Torture and cruelty were thereafter defined "to include everything whereby unjustifiable physical pain, suffering, or death [w]as caused or permitted...." (Emphasis added.)

In 1904, this chapter became sections 57 and 58 of Article 27 without change. The next legislative action of significance, pertinent to the issue before us, occurred in 1955, Chapter 19, when a specific penalty for violation of the section was provided. 2 In 1957, by Chapter 296, the legislature removed from the provision the language "in the discretion of the Court." By Chapter 718 of the Laws of 1963, the penalty provision was changed to provide for up to ninety days imprisonment. The legislature increased the fine provision to $1,000.00, in 1966, by Chapter 333. In 1972, by Chapter 719, the legislature repealed the pertinent sections and enacted a new section 59 to read as follows:

"Any person who (1) overdrives, overloads, deprives of necessary sustenance, tortures, torments, cruelly beats, mutilates or cruelly kills; or (2) causes, procures or authorizes these acts; or (3) having the charge or custody of an animal, either as owner or otherwise, inflicts unnecessary suffering or pain upon the animal, or unnecessarily fails to provide the animal with proper food, drink, air, space, shelter or protection from the weather, is guilty...."

Section 62 was amended to define "torment", otherwise it remained essentially unchanged. In 1975, by Chapter 716, section 59 was repealed and reenacted with the language as it was at the time of the inception of this case, as set forth below:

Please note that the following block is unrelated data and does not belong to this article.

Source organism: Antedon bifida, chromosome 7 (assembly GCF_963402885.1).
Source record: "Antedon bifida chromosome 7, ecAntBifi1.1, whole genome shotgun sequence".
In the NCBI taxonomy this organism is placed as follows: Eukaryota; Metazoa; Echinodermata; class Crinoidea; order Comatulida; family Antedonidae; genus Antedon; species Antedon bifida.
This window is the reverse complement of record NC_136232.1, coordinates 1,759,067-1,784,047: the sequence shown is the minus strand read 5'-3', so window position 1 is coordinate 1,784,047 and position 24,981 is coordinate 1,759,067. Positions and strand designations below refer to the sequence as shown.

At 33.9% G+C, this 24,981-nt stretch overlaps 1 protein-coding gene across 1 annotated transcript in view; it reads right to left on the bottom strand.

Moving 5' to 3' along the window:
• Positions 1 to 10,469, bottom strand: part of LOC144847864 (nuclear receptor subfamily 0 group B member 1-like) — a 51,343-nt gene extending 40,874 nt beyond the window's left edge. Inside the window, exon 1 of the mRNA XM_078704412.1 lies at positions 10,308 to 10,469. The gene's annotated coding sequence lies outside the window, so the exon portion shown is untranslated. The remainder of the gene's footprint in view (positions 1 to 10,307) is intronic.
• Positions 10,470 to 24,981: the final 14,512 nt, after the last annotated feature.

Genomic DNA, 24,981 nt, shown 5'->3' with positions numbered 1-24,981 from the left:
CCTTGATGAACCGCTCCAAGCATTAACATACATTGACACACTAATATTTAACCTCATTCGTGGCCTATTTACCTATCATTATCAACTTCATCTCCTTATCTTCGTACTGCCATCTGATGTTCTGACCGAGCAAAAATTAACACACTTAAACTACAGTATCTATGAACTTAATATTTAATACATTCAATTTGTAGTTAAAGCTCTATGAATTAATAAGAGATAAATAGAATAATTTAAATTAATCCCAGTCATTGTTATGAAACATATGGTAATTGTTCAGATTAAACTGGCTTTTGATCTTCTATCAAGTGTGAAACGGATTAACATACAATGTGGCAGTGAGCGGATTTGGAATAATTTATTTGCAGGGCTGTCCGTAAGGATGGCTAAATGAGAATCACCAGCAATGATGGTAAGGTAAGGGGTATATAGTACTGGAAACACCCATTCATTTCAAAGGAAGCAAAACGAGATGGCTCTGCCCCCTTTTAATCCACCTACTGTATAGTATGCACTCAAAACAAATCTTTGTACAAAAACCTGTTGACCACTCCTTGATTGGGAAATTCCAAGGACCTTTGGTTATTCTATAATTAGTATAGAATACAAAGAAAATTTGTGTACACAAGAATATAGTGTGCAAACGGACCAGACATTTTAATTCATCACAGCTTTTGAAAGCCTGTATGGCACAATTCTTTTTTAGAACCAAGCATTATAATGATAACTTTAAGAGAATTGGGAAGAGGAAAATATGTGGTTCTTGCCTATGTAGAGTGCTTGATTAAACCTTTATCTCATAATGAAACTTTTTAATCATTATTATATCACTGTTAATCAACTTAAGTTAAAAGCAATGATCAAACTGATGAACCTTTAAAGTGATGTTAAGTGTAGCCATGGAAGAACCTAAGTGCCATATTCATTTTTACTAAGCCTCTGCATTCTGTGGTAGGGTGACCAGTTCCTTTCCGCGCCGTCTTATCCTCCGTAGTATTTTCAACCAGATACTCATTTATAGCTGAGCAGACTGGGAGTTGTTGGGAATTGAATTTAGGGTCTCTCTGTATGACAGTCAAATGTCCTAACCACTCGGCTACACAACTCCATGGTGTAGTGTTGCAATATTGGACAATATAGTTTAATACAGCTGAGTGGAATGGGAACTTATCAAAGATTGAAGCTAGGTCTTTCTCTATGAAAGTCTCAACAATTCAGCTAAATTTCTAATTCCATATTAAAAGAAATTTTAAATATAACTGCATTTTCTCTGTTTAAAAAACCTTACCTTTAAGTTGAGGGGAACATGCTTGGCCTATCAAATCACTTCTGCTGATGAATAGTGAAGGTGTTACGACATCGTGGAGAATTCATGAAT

"Any person who (1) overdrives, overloads, deprives of necessary sustenance, tortures, torments, cruelly beats, mutilates or cruelly kills; or (2) causes, procures or authorizes these acts; or (3) having the charge or custody of an animal, either as owner or otherwise, inflicts unnecessary...

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25 cases
  • Braxton v. State, No. 1354
    • United States
    • Court of Special Appeals of Maryland
    • November 6, 1998
    ...which our appellate courts have resolved an appeal on the basis of a legal issue that was never raised by the parties. Taub v. State, 296 Md. 439, 463 A.2d 819 (1983), is instructive. There, the appellant, a scientist, was convicted of failing to provide proper veterinary care to six monkey......
  • Connors v. Oaks, 1237
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    • Court of Special Appeals of Maryland
    • September 1, 1993
    ...623 A.2d 630 (1993); Watson, supra, 322 Md. at 483-84, 588 A.2d 760; O'Leary, supra, 313 Md. at 196, 545 A.2d 17; Taub v. State, 296 Md. 439, 441, 463 A.2d 819 (1983); see also Medical Waste Associates, supra, 327 Md. at 603-05, 612 A.2d 241 (approving our vacating the judgment of a circuit......
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    • Court of Appeals of Maryland
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    ...Mutual v. Kenney, 323 Md. 116, 122, 591 A.2d 507 (1991); Crown Oil v. Glen, 320 Md. 546, 561, 578 A.2d 1184 (1990); Taub v. State, 296 Md. 439, 441-42, 463 A.2d 819 (1983). Additionally, Maryland Rule 4-325(e), which requires a timely objection to an instruction in order to preserve the iss......
  • In re Levon A.
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    • Court of Special Appeals of Maryland
    • December 3, 1998
    ...us by Md. Rule 8-131(a) and consider Ms. A.'s contentions. See, e.g., State v. Bell, 334 Md. 178, 638 A.2d 107 (1994); Taub v. State, 296 Md. 439, 463 A.2d 819 (1983). In In Re Don Mc, 344 Md. 194, 686 A.2d 269 (1996), the Court concluded that the propriety of the juvenile court's order of ......
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  • Animal-related Legal Disputes: Litigation, Adr, and Court Appointments
    • United States
    • Colorado Bar Association Colorado Lawyer No. 42-12, December 2013
    • Invalid date
    ...or the CLR would be able to recommend another course of action, including mediation or arbitration on that issue. [54] Taub v. State, 463 A.2d 819 (Md. 1983); IPPL v. Institute for Behavioral Research, Inc., 799 F.2d 934 (4th Cir. 1986). See also Association of the Bar of the City of New Yo......